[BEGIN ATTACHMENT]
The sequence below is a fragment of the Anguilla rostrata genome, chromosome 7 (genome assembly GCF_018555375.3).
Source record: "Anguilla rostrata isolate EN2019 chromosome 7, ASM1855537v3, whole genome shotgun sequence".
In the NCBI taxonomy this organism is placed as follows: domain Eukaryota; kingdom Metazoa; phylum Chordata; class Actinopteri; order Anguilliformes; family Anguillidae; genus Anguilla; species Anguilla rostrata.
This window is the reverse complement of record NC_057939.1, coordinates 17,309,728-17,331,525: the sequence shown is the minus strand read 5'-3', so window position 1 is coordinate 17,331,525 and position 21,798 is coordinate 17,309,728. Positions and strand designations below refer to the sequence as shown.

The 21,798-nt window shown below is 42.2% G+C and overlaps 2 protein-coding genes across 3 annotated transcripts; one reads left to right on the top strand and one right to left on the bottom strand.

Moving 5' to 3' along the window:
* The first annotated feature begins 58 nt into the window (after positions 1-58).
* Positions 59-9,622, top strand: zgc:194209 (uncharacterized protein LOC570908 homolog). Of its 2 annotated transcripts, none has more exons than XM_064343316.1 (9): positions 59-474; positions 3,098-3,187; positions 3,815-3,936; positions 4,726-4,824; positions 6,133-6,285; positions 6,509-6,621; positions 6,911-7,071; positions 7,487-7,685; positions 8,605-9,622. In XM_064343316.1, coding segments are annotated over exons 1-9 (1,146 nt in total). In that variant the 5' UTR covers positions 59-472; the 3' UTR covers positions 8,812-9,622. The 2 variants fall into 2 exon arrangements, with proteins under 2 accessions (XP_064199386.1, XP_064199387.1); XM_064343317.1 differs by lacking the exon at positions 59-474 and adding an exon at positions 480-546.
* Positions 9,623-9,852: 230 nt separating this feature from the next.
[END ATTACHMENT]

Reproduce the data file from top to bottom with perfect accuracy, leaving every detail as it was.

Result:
The sequence below is a fragment of the Anguilla rostrata genome, chromosome 7 (genome assembly GCF_018555375.3).
Source record: "Anguilla rostrata isolate EN2019 chromosome 7, ASM1855537v3, whole genome shotgun sequence".
In the NCBI taxonomy this organism is placed as follows: domain Eukaryota; kingdom Metazoa; phylum Chordata; class Actinopteri; order Anguilliformes; family Anguillidae; genus Anguilla; species Anguilla rostrata.
This window is the reverse complement of record NC_057939.1, coordinates 17,309,728-17,331,525: the sequence shown is the minus strand read 5'-3', so window position 1 is coordinate 17,331,525 and position 21,798 is coordinate 17,309,728. Positions and strand designations below refer to the sequence as shown.

The 21,798-nt window shown below is 42.2% G+C and overlaps 2 protein-coding genes across 3 annotated transcripts; one reads left to right on the top strand and one right to left on the bottom strand.

Moving 5' to 3' along the window:
* The first annotated feature begins 58 nt into the window (after positions 1-58).
* Positions 59-9,622, top strand: zgc:194209 (uncharacterized protein LOC570908 homolog). Of its 2 annotated transcripts, none has more exons than XM_064343316.1 (9): positions 59-474; positions 3,098-3,187; positions 3,815-3,936; positions 4,726-4,824; positions 6,133-6,285; positions 6,509-6,621; positions 6,911-7,071; positions 7,487-7,685; positions 8,605-9,622. In XM_064343316.1, coding segments are annotated over exons 1-9 (1,146 nt in total). In that variant the 5' UTR covers positions 59-472; the 3' UTR covers positions 8,812-9,622. The 2 variants fall into 2 exon arrangements, with proteins under 2 accessions (XP_064199386.1, XP_064199387.1); XM_064343317.1 differs by lacking the exon at positions 59-474 and adding an exon at positions 480-546.
* Positions 9,623-9,852: 230 nt separating this feature from the next.